That's the scandal here. It's shocking and it should be shocking to all your non-techy, non-cynical friends to see Facebook proudly talking about how they deliberately manipulate people's Newsfeeds to not actually be a representative sample of their actual friends' actual posts.

Keep the focus on that. The scandal is about censorship, free speech, and trust, not the esoterica of experimental protocols. It's important.

Comment: 400 out of how many flights? (Score 3, Insightful) 97

by GodInHell (#47289369) Attached to: When Drones Fall From the Sky
Good point. Also - without knowing how many flights? There are hundreds of thousands of car crashes every year - but there are millions upon millions of miles traveled by car every year, so crashes are relatively rare. If there were 1000 drone flights and 400 crashes the article would have a point, but there were probable hundreds of thousands of military drone flights in the last 10 years.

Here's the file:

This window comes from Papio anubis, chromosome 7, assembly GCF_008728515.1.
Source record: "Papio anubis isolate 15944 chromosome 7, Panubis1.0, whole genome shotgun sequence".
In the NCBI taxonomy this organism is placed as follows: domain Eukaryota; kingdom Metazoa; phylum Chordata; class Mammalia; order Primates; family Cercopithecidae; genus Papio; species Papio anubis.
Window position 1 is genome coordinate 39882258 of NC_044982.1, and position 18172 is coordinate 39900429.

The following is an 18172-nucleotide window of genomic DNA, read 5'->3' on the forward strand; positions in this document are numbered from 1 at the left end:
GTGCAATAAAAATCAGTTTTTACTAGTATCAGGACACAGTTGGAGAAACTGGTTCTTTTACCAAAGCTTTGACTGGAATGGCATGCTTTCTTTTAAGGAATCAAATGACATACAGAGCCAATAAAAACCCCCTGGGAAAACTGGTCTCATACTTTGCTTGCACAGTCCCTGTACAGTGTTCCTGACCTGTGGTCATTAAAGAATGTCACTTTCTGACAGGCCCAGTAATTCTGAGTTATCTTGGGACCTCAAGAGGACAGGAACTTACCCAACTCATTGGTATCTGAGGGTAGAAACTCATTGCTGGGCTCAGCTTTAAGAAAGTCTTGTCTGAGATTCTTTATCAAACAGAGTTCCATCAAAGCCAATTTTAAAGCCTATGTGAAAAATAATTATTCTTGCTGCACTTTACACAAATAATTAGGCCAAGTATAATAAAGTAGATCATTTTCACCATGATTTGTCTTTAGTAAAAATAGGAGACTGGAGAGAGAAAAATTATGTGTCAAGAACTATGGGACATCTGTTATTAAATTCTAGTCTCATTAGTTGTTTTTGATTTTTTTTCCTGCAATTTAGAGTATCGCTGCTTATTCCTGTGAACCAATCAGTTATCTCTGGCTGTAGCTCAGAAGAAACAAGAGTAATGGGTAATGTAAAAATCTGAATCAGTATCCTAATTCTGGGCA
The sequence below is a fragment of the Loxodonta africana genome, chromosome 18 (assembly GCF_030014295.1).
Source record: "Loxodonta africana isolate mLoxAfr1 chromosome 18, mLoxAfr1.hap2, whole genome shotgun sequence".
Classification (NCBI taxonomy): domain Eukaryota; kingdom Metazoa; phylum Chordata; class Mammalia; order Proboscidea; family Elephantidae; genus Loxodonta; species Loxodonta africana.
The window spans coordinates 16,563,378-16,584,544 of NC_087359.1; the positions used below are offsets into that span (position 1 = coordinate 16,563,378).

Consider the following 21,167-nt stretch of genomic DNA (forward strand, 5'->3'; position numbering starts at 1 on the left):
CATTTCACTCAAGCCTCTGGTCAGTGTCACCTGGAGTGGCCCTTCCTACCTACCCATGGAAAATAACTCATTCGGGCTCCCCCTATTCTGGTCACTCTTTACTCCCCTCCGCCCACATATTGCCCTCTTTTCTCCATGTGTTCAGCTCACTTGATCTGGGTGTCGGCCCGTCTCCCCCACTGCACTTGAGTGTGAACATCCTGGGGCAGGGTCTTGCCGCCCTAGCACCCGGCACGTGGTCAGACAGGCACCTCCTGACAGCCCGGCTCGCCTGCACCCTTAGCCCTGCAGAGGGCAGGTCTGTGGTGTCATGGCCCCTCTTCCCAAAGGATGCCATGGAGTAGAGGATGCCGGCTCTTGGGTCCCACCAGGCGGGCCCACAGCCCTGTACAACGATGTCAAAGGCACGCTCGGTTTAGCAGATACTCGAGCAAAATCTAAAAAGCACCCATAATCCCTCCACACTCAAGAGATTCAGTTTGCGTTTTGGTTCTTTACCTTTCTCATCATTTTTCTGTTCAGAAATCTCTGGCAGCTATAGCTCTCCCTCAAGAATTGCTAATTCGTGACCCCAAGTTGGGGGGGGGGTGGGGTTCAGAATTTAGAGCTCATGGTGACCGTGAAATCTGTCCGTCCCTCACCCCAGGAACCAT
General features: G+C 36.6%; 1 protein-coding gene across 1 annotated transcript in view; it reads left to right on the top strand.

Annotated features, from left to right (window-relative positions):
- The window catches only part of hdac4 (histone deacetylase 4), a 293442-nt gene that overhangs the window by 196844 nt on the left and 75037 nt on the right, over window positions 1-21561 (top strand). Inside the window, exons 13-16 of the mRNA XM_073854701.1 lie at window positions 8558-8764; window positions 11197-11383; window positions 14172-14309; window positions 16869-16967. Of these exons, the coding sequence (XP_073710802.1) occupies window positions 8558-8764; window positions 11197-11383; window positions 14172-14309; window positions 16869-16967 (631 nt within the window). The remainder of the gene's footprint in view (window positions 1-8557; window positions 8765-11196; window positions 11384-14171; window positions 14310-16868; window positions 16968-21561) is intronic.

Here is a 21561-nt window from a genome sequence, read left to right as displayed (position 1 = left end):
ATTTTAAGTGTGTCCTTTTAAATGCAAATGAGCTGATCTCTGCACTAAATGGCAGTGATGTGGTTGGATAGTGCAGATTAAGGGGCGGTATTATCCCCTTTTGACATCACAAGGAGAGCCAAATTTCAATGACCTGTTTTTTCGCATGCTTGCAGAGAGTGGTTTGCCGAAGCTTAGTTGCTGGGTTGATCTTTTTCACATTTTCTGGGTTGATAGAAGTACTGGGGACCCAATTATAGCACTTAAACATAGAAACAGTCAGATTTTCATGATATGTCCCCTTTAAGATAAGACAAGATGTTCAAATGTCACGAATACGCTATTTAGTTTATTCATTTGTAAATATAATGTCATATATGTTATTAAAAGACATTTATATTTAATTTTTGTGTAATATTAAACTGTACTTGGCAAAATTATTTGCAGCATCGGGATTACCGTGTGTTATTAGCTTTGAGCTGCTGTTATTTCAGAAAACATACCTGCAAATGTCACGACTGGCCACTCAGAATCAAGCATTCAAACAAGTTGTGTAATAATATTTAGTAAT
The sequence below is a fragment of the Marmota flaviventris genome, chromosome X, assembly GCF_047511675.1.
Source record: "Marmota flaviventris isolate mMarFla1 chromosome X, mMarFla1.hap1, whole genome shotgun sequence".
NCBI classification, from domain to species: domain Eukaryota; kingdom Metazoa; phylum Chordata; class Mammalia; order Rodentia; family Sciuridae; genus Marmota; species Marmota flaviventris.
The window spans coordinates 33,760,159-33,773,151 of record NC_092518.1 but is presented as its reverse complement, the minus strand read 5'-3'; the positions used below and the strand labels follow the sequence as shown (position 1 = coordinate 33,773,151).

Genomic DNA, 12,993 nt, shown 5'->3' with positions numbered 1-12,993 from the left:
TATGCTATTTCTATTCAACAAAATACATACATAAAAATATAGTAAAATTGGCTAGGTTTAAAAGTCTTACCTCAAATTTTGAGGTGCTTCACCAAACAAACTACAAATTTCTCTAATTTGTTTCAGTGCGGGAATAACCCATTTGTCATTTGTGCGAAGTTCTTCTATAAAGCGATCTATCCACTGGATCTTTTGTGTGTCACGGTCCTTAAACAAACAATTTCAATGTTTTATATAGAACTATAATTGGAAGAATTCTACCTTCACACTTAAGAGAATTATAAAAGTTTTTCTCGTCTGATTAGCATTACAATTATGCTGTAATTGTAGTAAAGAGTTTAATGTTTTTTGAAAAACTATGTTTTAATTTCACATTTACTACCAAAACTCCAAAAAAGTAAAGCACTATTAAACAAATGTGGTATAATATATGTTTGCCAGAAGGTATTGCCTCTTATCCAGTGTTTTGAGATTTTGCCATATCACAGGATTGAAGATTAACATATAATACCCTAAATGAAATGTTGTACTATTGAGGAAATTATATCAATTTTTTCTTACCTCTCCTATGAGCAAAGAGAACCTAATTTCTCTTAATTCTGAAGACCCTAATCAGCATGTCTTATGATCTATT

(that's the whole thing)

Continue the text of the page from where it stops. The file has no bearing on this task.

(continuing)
Also, Military aircraft do tend to crash very often around the world. see Wikipedia List of accidents and incidents involving military aircraft (2010–present). Note the string of fatalities caused by those crashes.

Comment: Re:Key Point Missing (Score 2) 34

by NewYorkCountryLawyer (#47234405) Attached to: Appeals Court Finds Scanning To Be Fair Use

The summary misses a key point. Yes they scan and store the entire book, but they are _NOT_ making the entire book available to everyone. For the most part they are just making it searchable.

Agreed that it's not in the summary, but as you correctly note, it's just a "summary". Anyone who reads the underlying blog post will read this among the facts on which the court based its opinion: "The public was allowed to search by keyword. The search results showed only the page numbers for the search term and the number of times it appeared; none of the text was visible."